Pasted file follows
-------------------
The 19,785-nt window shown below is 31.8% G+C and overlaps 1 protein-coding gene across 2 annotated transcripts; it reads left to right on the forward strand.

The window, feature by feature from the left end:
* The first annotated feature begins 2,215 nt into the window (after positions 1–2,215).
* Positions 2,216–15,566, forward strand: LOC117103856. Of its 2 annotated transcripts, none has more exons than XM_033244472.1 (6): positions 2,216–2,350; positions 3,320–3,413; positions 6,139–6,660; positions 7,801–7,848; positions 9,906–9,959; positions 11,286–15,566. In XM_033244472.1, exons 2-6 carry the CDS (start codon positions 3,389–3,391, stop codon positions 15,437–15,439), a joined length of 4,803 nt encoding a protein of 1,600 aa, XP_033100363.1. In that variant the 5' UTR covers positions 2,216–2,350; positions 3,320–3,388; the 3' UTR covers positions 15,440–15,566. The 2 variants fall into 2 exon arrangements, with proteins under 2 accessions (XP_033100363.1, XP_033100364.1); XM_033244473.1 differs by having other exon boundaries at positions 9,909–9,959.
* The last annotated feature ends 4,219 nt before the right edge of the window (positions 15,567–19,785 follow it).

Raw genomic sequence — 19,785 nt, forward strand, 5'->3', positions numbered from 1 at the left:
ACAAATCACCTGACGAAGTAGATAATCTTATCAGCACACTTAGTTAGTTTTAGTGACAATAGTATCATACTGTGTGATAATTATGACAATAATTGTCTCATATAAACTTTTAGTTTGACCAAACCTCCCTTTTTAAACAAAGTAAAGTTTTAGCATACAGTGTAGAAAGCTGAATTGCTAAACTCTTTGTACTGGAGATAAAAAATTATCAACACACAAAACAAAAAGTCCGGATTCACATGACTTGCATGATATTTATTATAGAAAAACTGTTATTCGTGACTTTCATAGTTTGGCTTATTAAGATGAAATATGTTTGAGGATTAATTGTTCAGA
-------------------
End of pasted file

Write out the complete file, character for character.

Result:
The 19,785-nt window shown below is 31.8% G+C and overlaps 1 protein-coding gene across 2 annotated transcripts; it reads left to right on the forward strand.

The window, feature by feature from the left end:
* The first annotated feature begins 2,215 nt into the window (after positions 1–2,215).
* Positions 2,216–15,566, forward strand: LOC117103856. Of its 2 annotated transcripts, none has more exons than XM_033244472.1 (6): positions 2,216–2,350; positions 3,320–3,413; positions 6,139–6,660; positions 7,801–7,848; positions 9,906–9,959; positions 11,286–15,566. In XM_033244472.1, exons 2-6 carry the CDS (start codon positions 3,389–3,391, stop codon positions 15,437–15,439), a joined length of 4,803 nt encoding a protein of 1,600 aa, XP_033100363.1. In that variant the 5' UTR covers positions 2,216–2,350; positions 3,320–3,388; the 3' UTR covers positions 15,440–15,566. The 2 variants fall into 2 exon arrangements, with proteins under 2 accessions (XP_033100363.1, XP_033100364.1); XM_033244473.1 differs by having other exon boundaries at positions 9,909–9,959.
* The last annotated feature ends 4,219 nt before the right edge of the window (positions 15,567–19,785 follow it).

Raw genomic sequence — 19,785 nt, forward strand, 5'->3', positions numbered from 1 at the left:
ACAAATCACCTGACGAAGTAGATAATCTTATCAGCACACTTAGTTAGTTTTAGTGACAATAGTATCATACTGTGTGATAATTATGACAATAATTGTCTCATATAAACTTTTAGTTTGACCAAACCTCCCTTTTTAAACAAAGTAAAGTTTTAGCATACAGTGTAGAAAGCTGAATTGCTAAACTCTTTGTACTGGAGATAAAAAATTATCAACACACAAAACAAAAAGTCCGGATTCACATGACTTGCATGATATTTATTATAGAAAAACTGTTATTCGTGACTTTCATAGTTTGGCTTATTAAGATGAAATATGTTTGAGGATTAATTGTTCAGA